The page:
The immunotherapy uses the body’s immune cells or immune cells of a matched donor for the treatment of cancer and for some patients it yields good results in clinical trials.
Researchers from Washington University School of Medicine in St. Louis found that the effectiveness of immunotherapy depends on the age of immune cells. The natural killer (NK) cells, in their early development, are more effective and could be developed from human pluripotent stem cells without utilizing the cells from a matched donor or patient.
Detailed findings of this study are published in the journal “Developmental Cell.”
Research leader Christopher M. Sturgeon found that the effectiveness of natural killer cells is highly consistent and would not need cells from the patient or the donor. Researchers are working to increase the effectiveness of immunotherapy for cancer patients and revealed that these natural killer cells could be manufactured from the existing cell under strict guidelines and could be easily available for the patients whenever they need them.
Adult versions of natural killer cells originate from bone marrow and are used in investigational therapies while earlier natural killer cells form in the yolk sac of the early embryos of mammals. These earlier versions of NK cells are short-lived immune cells and can originate from human pluripotent stem cells for therapeutic purposes because these stem cells tend to produce different types of cells including NK cells.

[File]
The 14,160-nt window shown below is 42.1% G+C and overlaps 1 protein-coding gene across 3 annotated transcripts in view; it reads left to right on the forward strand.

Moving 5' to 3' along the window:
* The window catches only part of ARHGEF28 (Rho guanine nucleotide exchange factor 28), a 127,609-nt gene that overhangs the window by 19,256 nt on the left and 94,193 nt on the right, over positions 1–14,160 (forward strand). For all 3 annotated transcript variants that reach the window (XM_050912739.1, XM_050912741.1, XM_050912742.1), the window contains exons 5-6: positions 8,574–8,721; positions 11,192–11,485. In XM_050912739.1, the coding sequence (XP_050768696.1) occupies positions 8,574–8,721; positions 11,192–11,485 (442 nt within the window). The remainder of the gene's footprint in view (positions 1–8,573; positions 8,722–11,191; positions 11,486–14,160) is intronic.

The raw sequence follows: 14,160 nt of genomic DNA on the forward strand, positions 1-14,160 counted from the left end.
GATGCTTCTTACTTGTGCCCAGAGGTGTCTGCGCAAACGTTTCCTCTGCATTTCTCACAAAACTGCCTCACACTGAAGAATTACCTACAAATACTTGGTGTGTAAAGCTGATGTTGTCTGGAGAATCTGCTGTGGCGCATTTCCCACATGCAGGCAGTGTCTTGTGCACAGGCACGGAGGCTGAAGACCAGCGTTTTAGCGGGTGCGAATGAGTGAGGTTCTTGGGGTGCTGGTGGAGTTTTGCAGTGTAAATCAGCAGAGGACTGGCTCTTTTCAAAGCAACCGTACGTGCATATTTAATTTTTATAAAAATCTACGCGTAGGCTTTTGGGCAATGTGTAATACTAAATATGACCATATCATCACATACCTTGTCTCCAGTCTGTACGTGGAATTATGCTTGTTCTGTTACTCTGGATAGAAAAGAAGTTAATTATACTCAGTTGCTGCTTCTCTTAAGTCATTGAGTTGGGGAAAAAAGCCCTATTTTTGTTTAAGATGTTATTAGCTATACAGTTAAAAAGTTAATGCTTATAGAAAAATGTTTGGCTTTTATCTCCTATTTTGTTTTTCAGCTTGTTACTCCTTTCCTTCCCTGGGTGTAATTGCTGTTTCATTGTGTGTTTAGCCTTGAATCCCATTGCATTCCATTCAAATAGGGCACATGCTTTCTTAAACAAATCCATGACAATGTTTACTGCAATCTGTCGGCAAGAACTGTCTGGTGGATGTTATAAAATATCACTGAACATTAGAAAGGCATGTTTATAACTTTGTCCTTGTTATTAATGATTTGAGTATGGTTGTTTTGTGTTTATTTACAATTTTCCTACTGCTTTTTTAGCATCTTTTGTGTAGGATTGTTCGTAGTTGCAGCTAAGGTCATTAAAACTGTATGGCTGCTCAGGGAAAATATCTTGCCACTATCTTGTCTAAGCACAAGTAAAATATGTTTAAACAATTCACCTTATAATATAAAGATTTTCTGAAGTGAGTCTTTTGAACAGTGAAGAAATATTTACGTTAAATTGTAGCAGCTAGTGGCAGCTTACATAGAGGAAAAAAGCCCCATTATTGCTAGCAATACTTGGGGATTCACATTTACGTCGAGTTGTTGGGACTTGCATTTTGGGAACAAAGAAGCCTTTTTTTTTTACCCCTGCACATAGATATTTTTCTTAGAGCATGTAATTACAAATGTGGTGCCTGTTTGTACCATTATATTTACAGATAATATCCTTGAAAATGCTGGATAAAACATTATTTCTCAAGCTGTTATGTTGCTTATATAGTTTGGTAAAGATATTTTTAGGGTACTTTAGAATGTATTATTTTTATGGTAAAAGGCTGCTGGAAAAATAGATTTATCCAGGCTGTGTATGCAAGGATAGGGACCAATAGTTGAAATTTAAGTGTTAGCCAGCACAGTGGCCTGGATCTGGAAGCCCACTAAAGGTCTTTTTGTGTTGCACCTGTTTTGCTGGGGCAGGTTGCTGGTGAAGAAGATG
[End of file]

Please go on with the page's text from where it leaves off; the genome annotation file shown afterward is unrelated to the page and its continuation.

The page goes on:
Producing such cells from stem cells removes the time to utilize patient’s or donor’s cells and make it easily available for cancer patients.
Sturgeon found that in the early stage of embryo development, there is no bone marrow but still there is the production of blood. To keep the embryo alive, there is a brief supply of blood by the yolk sac until bone marrow starts the production of blood. These early blood cells seem to be capable of producing natural killer cells that adult blood cells cant produce.
Researchers tempted induced pluripotent stem cells of human and mouse to form specific natural killer cells and showed that these early versions of natural killer cells are better than adults ones in releasing anti-tumor chemicals through a process called degranulation.
The research team adds that adult version of natural killer cells provokes harmful inflammation by releasing different chemicals but unfortunately these chemicals are not helpful against cancer.
In the past work by other research groups, the origin of natural killer cells was a question mark. These groups suggested that early versions of natural killer cells are more helpful against cancer but how and why they were effective was unknown.
But now the origin of these unique natural killer cells is known. Natural killer cells could be originated from existing pluripotent stem cells and unlike T cell therapies, NK cells don’t harm healthy cells of body tissues. In case, if NK cells cause harm they do not stay longer in the body.
Sturgeon was interested to know the reason for their presence in the early embryo and assumed that during rapid cell division in the early embryo NK cells supervise the protection against infection or cancer. This study opens doors to manufacture early versions of NK cells from human pluripotent stem cells for clinical trials.